I was confronted an ethical dilemma the other day. Although it is just a hypothetical one with the form of a series of academic discussions, I consider it to be serious enough to put up an article documenting it, and expressing some of my thoughts. The question at the center of the concerns is very simple: we, who identify ourselves as engineers, are we really making the difference we think we make?
It’s a nonsense question at the first glance. We don’t care what we are supposed to do a lot of times. We live our lives in a competitive world, we study in order to get a decent job so that we can be responsible and reasonable persons, and so that we can enjoy our lives; or, if with enough resources, to help others enjoy theirs. It’s totally reasonable not to think too much about we are “supposed” to do, although almost every engineering school teaches its students that engineering is about solving real-world problems to improve quality of life and to make the world a better place. The ethically problematic question is, for whom? Whose quality of life, and making the world better for whom? I can see many of us already start to “Err”.
Engineering has revolutionized the way people live. From as early as the industrial revolution to the nowadays ubiquitous information technology, lots of people without enough education were essentially kicked out and replaced by numerous and increasingly capable machines. The optimistic American people have this thing called “the American Dream”: work hard and you can get anywhere. However the reality is a bit different than what it sounds like: education, the very thing that truly makes the difference of success and failure, is an expensive service that requires lots of resources to purchase. I, among many of my close friends, are somehow among the highly privileged who have the luxury to access high quality education without too much struggle financially. Education makes a person more likely to success and make a fortune out of … those who are less educated. Sadly that’s how the world works. Some people have to suffer so that someone else can live better. It’s the dirty secret of we human-beings as a society; we can do nothing about it, or so do we think.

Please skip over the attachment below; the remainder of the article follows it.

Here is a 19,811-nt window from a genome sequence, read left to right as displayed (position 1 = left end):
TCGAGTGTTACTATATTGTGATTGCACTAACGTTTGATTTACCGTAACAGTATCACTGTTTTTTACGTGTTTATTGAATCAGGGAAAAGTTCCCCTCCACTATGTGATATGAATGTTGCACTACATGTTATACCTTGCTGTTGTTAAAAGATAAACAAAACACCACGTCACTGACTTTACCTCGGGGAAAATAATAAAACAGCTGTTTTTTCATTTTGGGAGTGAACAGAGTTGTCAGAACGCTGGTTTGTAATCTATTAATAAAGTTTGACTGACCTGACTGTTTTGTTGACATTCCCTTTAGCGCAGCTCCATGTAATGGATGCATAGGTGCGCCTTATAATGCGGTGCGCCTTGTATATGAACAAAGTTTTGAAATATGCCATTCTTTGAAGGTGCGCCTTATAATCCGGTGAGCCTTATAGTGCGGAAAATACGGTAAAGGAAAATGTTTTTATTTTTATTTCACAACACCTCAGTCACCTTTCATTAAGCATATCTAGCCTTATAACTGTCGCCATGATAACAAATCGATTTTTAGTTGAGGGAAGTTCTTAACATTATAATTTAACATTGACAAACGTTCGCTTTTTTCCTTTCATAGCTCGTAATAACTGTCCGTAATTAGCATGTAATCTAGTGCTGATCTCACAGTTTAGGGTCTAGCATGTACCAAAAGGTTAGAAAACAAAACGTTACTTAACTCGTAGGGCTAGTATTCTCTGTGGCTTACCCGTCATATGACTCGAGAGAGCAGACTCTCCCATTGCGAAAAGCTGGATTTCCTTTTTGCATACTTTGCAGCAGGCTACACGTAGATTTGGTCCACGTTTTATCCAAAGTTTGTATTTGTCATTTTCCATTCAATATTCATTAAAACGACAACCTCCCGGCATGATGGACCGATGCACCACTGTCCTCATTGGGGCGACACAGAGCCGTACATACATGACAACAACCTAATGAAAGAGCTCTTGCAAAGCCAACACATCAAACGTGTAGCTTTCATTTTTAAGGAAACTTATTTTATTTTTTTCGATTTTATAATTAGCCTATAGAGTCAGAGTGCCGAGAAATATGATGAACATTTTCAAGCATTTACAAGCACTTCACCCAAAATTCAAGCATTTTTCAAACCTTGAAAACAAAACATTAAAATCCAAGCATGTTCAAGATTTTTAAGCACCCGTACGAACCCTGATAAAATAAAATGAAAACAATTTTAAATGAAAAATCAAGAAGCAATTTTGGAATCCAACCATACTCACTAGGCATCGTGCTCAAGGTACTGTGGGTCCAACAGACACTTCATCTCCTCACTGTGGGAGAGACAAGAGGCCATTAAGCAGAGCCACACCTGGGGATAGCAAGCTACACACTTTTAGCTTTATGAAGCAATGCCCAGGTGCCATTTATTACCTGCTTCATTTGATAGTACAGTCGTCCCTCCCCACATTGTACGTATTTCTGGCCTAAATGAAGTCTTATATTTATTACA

Obviously things are more complicated than what schools teach us in order to be “politically correct”. We work as engineers not to make lives better for everybody; to some extent we serve good to the privileged only. So what’s the point of this whole engineering thing?
There is an old saying in China which delivers the wisdom we need to solve the dilemma: “穷则独善其身，达则兼济天下”. Literally it means to take care of yourself first while in poverty, but don’t forget to help others once you become affluent. Work hard for the sake of ourselves, and then give back. That’s the way to go about it. It’s not the perfect solution which makes everybody happy at once, but at least it seems much more acceptable than the dirty secret mentioned before.
So what’s the difference we engineers are to make? In numerous commencement speeches we heard countless examples of excellence being transforming into real changes in life that benefit everybody. As I mentioned before it was usually not the whole story, and even if it does happen, real sensible changes in life are rare and therefore precious events that we do not encounter often enough to all grasp the opportunity to make them meaningful. We are not making the difference so that everybody can be successful; we are making the difference so that we can be successful, and with a good will our leadership can guide more people toward success. For sure, engineering is about problem solving, life improving, or whatever we do to make things better, cheaper, and even better, but by the end of the day it’s just the same as any other occupations that lead a person to success: leadership. It’s leadership that gives us the power and resource to truly impact the world. Of course comes with power is responsibility, which is where the importance of education kicks in, but anyway without this power we can never make the difference we are all taught to make.